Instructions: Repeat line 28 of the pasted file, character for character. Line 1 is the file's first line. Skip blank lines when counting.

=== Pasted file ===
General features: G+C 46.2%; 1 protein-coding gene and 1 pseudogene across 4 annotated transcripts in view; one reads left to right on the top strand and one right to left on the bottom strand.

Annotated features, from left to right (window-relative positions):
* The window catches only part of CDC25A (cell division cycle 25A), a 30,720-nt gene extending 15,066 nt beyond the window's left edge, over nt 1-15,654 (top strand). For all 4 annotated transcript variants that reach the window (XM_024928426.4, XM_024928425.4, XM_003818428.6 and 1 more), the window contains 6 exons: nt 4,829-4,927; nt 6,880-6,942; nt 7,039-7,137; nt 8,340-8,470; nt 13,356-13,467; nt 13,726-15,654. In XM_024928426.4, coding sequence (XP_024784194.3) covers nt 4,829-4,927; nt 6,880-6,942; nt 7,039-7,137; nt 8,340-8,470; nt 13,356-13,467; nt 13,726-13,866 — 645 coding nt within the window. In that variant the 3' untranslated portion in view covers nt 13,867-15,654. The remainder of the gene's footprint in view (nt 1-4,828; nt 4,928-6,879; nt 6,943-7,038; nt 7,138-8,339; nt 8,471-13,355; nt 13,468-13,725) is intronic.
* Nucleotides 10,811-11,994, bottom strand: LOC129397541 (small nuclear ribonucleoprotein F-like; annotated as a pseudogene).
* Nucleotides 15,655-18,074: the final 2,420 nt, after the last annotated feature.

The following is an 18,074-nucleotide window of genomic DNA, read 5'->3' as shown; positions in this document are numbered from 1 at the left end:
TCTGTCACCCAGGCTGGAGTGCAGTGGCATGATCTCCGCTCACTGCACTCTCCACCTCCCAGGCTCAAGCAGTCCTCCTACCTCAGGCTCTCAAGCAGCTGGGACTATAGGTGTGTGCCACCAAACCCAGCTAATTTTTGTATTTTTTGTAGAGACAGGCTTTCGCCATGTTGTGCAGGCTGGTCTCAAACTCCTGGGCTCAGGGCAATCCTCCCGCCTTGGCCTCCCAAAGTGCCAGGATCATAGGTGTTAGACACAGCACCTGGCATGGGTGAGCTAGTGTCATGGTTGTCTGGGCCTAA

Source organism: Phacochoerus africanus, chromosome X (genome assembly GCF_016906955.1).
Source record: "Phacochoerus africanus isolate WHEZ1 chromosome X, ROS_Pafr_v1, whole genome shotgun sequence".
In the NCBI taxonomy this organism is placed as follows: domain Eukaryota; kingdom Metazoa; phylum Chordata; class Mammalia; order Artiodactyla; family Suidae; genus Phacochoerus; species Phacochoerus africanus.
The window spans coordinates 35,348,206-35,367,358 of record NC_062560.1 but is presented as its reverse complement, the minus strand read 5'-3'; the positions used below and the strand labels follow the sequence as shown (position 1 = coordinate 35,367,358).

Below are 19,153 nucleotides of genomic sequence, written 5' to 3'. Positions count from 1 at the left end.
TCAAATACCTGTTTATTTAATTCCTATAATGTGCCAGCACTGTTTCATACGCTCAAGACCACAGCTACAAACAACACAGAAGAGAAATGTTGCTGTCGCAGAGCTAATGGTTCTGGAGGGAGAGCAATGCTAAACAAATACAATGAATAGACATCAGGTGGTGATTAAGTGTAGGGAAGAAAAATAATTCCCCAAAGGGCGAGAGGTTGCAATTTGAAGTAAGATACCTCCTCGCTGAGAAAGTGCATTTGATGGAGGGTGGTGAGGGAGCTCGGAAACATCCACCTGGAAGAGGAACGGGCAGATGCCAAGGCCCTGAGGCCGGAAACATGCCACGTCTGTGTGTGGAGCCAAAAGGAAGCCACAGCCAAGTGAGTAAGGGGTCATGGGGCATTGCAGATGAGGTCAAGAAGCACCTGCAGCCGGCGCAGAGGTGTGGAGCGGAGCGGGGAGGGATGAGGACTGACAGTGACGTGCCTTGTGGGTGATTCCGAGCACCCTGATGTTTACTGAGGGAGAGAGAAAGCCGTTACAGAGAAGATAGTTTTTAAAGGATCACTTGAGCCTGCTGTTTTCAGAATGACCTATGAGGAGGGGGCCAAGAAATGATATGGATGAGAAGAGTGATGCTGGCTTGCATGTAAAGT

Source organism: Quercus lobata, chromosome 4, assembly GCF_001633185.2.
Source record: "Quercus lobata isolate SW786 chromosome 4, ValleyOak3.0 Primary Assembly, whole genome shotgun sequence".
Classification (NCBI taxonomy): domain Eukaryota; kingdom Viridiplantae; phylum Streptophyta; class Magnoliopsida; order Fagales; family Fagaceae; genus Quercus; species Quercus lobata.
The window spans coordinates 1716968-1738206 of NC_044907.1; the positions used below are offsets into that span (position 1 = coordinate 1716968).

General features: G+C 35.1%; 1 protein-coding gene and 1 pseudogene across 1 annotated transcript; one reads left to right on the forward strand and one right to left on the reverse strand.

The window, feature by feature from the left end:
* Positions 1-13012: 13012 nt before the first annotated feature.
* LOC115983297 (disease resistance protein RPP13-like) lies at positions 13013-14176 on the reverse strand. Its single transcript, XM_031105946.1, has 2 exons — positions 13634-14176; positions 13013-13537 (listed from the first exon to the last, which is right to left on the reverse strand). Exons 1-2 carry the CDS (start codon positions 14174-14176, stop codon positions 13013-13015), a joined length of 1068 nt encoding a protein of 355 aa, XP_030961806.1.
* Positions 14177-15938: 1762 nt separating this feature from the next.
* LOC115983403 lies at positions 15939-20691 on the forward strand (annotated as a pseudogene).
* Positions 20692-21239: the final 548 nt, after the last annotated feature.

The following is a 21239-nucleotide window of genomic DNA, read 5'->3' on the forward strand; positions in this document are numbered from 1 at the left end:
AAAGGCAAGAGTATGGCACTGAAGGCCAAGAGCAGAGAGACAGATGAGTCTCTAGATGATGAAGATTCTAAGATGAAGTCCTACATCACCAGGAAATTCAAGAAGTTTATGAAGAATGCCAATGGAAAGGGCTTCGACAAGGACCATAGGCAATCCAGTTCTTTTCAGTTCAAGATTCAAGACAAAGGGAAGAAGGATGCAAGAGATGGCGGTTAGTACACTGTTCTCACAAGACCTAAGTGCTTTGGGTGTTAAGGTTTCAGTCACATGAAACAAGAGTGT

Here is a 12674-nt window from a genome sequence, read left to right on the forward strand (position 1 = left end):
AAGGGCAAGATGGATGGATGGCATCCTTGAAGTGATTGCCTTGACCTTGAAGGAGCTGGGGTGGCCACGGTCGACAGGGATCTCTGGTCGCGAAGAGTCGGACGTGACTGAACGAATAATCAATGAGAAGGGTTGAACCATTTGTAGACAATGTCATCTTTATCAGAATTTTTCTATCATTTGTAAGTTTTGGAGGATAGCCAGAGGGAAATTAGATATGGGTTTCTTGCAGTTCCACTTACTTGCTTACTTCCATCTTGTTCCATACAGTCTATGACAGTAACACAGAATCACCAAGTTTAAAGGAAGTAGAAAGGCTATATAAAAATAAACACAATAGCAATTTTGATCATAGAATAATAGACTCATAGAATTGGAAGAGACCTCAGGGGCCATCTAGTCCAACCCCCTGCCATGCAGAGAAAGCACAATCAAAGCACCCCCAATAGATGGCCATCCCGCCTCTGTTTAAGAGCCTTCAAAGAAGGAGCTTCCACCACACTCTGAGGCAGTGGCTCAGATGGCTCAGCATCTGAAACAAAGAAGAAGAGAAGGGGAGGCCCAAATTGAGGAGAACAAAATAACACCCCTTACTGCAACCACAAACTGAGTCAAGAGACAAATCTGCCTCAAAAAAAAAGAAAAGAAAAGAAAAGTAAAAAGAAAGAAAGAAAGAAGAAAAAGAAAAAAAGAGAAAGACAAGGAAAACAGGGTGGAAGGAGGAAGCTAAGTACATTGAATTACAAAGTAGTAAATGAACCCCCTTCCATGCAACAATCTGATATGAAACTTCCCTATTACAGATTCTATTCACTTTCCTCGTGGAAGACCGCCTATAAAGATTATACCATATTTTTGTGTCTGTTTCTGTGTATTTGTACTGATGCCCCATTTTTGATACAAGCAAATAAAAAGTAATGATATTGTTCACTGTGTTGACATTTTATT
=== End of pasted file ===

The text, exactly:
AAGGGCAAGATGGATGGATGGCATCCTTGAAGTGATTGCCTTGACCTTGAAGGAGCTGGGGTGGCCACGGTCGACAGGGATCTCTGGTCGCGAAGAGTCGGACGTGACTGAACGAATAATCAATGAGAAGGGTTGAACCATTTGTAGACAATGTCATCTTTATCAGAATTTTTCTATCATTTGTAAGTTTTGGAGGATAGCCAGAGGGAAATTAGATATGGGTTTCTTGCAGTTCCACTTACTTGCTTACTTCCATCTTGTTCCATACAGTCTATGACAGTAACACAGAATCACCAAGTTTAAAGGAAGTAGAAAGGCTATATAAAAATAAACACAATAGCAATTTTGATCATAGAATAATAGACTCATAGAATTGGAAGAGACCTCAGGGGCCATCTAGTCCAACCCCCTGCCATGCAGAGAAAGCACAATCAAAGCACCCCCAATAGATGGCCATCCCGCCTCTGTTTAAGAGCCTTCAAAGAAGGAGCTTCCACCACACTCTGAGGCAGTGGCTCAGATGGCTCAGCATCTGAAACAAAGAAGAAGAGAAGGGGAGGCCCAAATTGAGGAGAACAAAATAACACCCCTTACTGCAACCACAAACTGAGTCAAGAGACAAATCTGCCTCAAAAAAAAAGAAAAGAAAAGAAAAGTAAAAAGAAAGAAAGAAAGAAGAAAAAGAAAAAAAGAGAAAGACAAGGAAAACAGGGTGGAAGGAGGAAGCTAAGTACATTGAATTACAAAGTAGTAAATGAACCCCCTTCCATGCAACAATCTGATATGAAACTTCCCTATTACAGATTCTATTCACTTTCCTCGTGGAAGACCGCCTATAAAGATTATACCATATTTTTGTGTCTGTTTCTGTGTATTTGTACTGATGCCCCATTTTTGATACAAGCAAATAAAAAGTAATGATATTGTTCACTGTGTTGACATTTTATT